WTA Trailblazer App for Android and iPhone
WTA's Trailblazer free mobile app is now available for your iPhones, Android devices and Windows Phones. Explore Washington's trails and the latest trip reports from your fellow hikers without being tethered to your computer.
You asked, and we heard you. With the help of some incredible volunteers, WTA's Trailblazer free mobile app is now available for your iPhones and Android devices. (WTA debuted the app on the Windows Phone early last year.)
Now, you can explore thousands of Washington's trails and the latest Trip Reports from your fellow hikers without being tethered to your computer.
Download the free app
Features of the Trailblazer app
From searching for hikes to scrolling through the latest Trip Reports, here are some of what you'll find when you connect with the WTA community on your phone.
- Search for trails by name, location or relative difficulty (measured by length of trail and elevation gain), and for family- and dog friendly hikes.
- Check the conditions on the trail with the latest trip reports from fellow hikers.
- View trail photos uploaded by fellow hikers.
- Bookmark your favorite hikes for quick access.
- Get driving directions to the trailhead.
- Link to NOAA's website to easily get current weather conditions and forecasts at the trailhead.
- Purchase the excellent Mountaineers Books Day Hiking guidebooks that have more details on these hikes right from the app.
You can't file your Trip Reports from the app just yet, but we'll be working on it. If there are other things that you think might improve the experience of WTA Trailblazer, we want to hear about it. Email your feedback to firstname.lastname@example.org or email@example.com. Be sure review or rate the app, too.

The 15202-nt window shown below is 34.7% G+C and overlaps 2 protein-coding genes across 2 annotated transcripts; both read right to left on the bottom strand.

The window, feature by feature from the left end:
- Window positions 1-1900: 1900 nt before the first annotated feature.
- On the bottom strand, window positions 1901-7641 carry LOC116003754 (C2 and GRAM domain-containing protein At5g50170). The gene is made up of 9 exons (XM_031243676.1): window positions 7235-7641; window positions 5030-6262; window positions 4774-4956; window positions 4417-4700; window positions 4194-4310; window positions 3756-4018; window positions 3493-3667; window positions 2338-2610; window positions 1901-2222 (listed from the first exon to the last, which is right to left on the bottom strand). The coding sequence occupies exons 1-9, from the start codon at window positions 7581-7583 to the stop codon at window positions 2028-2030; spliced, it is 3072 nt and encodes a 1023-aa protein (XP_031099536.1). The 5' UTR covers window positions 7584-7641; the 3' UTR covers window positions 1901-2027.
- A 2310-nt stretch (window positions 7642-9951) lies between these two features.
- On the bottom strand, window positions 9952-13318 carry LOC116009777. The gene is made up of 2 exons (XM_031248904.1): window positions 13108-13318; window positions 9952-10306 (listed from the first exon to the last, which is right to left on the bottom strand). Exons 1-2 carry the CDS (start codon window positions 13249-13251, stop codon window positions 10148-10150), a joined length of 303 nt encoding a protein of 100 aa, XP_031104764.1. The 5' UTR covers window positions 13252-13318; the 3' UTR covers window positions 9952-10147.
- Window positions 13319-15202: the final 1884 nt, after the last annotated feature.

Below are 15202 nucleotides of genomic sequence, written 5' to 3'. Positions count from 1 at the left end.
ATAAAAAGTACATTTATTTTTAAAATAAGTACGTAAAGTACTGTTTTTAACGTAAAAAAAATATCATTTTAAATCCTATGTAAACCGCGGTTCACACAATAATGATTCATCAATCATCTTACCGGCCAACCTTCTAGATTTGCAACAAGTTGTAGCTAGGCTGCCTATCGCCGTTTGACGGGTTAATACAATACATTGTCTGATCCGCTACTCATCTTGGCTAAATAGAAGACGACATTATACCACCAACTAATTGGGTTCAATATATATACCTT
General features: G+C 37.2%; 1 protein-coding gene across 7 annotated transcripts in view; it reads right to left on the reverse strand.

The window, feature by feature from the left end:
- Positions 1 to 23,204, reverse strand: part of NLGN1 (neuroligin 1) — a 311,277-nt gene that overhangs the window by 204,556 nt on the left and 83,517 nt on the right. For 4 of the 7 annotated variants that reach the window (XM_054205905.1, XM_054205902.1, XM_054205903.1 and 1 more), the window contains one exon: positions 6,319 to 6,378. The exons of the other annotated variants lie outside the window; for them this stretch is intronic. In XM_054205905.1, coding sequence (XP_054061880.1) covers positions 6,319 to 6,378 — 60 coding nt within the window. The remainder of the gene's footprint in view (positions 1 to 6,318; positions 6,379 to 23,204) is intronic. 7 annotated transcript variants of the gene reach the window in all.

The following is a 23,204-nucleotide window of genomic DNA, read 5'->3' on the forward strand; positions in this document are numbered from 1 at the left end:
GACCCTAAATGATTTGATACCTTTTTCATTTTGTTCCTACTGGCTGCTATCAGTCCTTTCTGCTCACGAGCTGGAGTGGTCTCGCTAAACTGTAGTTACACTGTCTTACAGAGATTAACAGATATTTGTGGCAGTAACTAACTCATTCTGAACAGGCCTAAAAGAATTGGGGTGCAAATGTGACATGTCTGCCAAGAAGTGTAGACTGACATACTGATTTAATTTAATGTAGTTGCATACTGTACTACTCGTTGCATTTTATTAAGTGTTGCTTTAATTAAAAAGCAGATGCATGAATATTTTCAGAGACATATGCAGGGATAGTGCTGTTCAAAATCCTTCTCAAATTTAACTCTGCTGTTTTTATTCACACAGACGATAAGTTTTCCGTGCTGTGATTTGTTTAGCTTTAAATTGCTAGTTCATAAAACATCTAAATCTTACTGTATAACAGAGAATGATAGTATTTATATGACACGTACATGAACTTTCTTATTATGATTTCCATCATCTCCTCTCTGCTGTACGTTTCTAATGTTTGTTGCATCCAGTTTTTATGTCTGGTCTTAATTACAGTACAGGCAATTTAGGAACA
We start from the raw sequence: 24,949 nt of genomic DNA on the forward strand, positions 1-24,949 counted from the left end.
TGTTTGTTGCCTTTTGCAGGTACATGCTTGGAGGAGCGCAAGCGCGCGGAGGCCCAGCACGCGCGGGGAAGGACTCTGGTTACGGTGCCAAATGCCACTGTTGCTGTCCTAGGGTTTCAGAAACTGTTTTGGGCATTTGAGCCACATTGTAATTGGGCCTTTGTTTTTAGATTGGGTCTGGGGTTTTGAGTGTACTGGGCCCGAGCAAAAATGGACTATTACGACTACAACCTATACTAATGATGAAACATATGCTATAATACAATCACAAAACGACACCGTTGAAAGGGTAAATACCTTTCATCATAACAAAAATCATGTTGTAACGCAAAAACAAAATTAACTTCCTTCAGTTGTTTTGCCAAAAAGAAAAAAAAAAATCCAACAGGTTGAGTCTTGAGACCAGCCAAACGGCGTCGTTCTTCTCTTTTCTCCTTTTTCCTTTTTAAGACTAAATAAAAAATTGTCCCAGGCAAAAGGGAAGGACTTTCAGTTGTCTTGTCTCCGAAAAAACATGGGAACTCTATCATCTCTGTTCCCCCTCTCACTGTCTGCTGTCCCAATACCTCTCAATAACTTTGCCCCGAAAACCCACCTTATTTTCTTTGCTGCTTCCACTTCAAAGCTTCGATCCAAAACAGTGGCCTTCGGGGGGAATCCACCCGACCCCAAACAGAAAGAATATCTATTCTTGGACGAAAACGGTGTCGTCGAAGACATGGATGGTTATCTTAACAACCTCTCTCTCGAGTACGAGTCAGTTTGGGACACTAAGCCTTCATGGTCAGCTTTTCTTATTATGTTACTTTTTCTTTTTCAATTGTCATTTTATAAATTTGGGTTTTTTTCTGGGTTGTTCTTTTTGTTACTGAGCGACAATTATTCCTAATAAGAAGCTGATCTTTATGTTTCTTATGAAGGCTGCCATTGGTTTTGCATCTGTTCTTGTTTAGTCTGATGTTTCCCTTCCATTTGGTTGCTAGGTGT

Meet your volunteer developers
When you think of WTA volunteers, pulaskis and green hats may come to mind. But as these volunteers prove, there are other ways to give back to the outdoor community and help hikers reach Washington's amazing wild places.
Putting in around 300 hours of work between them, Bipin George Mathew (mobile engineer, photographer, wannabe UX-er, traveler), Joe Kramer (software engineer passionate about leaving the world a better place), and Mike Knecht (UX designer at Zillow whose past clients include Amazon, Comcast, Nordstrom, Starbucks, and Target) built on the work of Windows developers Omeed Chandra and Jerry Wang to bring the app to hikers before summer.
We chatted with them about volunteering with WTA and their own love of Washington's outdoors. Here's some of what they had to say.
Why did you get involved as a volunteer on this project?
Bipin: My wife and I hike a lot and use the WTA website quite a lot to plan our hikes. I was trying to figure out a way to give back to the community. While I could help in trail work, I figured a good way to volunteer would be to use my existing skills.
Joe: I was looking to gain more experience on iOS and I liked the idea of volunteering for an organization that does great things for our community.
Mike: One of the reasons I love Washington State is our amazing access to outdoor spaces. Anything I can do to help others explore and enjoy these resources is a win in my book.
Do you hike or do any other outdoor activities? Why do you value Washington's wild places?
Bipin: Yep! And I run, snowshoe and snowboard. There is always something to do every season in Washington 's wild places.
Joe: I wish I was able to get out and hike more, but most of my outdoor time in WA is spent sailing and snowboarding. I value the wild places here because being in nature reminds me how beautiful our world is and can be.
Mike: I hike, snowboard and try to enjoy every speck of sun we get each year. Working indoors on computers all day I really value our wild places as a place to disconnect from technology and reconnect with nature.
A special thanks to developers Jesse Snyder and Lev Novik, who also contributed time, passion and hiking field experience to the project. And thanks to the amazing hikers who file Trip Reports every single day, helping out the hikers who follow in their footsteps.